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Organizational Listening

The Missing Essential in Public Communication

Jim Macnamara

Organizations, which are central in contemporary industrialized and post-industrial societies, including government departments and agencies, corporations, and non-government organizations, claim to want and practice two-way communication, dialogue, and engagement with citizens, customers, employees, and other stakeholders and publics. But do they in reality? Voice – speaking up – is recognized as fundamental for democracy, representation, and social equity. But what if governments, corporations, institutions, and NGOs are not listening? This book reports the findings of a two-year, three-continent study that show that public and private sector organizations devote substantial and sometimes massive resources to construct an ‘architecture of speaking’ through advertising, PR, and other public communication practices, but listen poorly, sporadically, and sometimes not at all. Beyond identifying a ‘crisis of listening’ in modern societies, this landmark study proposes and describes how organizations need to create an architecture of listening to regain trust and re-engage people whose voices are unheard or ignored. It presents a compelling case to show that urgent attention to organizational listening is essential for maintaining healthy democracy, organization legitimacy, business sustainability, and social equity. This research is essential reading for all scholars, students, and practitioners involved in politics; government, corporate, marketing, and organizational communication; public relations; and all those interested in democratic participation, media, and society.
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Chapter 5: The Benefits of Organizational Listening for Democratic Politics, Government, Business, and Society


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This chapter addresses what some see as the ‘elephant in the room’ in the form of a number of interrelated questions about the findings reported and the recommendations presented. Collectively they pose what, in academic terms, is the ultimate question in any research project. So what? Why do organizations have to listen, including to strangers in some cases? Most specifically, what are the benefits of organizational listening? These are questions that have arisen during this research project, posed both as genuine inquiries and as veiled objections or perceived obstacles. To these I add one more: What happens if organizations don’t listen to their stakeholders, publics, and concerned stakeseekers?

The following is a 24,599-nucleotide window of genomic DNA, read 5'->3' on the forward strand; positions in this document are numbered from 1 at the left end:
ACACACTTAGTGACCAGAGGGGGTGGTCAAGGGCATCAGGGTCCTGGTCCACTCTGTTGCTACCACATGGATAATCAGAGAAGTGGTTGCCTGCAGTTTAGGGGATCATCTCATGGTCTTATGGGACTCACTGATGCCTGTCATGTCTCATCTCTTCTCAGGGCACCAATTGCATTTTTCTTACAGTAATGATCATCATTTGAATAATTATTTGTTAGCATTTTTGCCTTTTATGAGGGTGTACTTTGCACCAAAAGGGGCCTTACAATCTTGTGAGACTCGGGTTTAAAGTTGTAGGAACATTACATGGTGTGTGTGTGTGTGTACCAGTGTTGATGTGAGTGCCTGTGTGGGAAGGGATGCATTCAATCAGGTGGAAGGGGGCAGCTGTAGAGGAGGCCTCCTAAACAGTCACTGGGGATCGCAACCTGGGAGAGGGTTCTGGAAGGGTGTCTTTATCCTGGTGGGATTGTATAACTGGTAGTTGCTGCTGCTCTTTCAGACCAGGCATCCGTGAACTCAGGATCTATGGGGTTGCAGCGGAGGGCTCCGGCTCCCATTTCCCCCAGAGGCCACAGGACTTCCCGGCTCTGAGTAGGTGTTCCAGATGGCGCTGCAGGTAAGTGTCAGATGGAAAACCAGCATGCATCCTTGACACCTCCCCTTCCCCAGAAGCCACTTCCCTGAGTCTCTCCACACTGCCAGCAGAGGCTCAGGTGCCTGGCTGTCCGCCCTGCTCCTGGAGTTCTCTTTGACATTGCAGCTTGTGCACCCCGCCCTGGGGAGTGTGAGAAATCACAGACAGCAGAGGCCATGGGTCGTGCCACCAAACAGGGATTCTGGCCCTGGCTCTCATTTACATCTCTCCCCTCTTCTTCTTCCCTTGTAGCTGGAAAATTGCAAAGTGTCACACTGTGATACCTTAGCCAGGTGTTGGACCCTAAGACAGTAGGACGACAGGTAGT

Based on the experiences of a number of organizations, this analysis has already argued that organizational listening does not require additional resources in the form of personnel, time, facilities, or technology. It may require different personnel, facilities, technologies, and skills. But successful organizations demonstrate that two-way communication including listening leading to dialogue and engagement can be accomplished through reallocation of resources from ineffective and lower priority activities. This analysis also has explained the method for identifying activities that can be scaled back or eliminated—measurement and evaluation conducted using rigorous quantitative and qualitative research. ← 295 | 296 →

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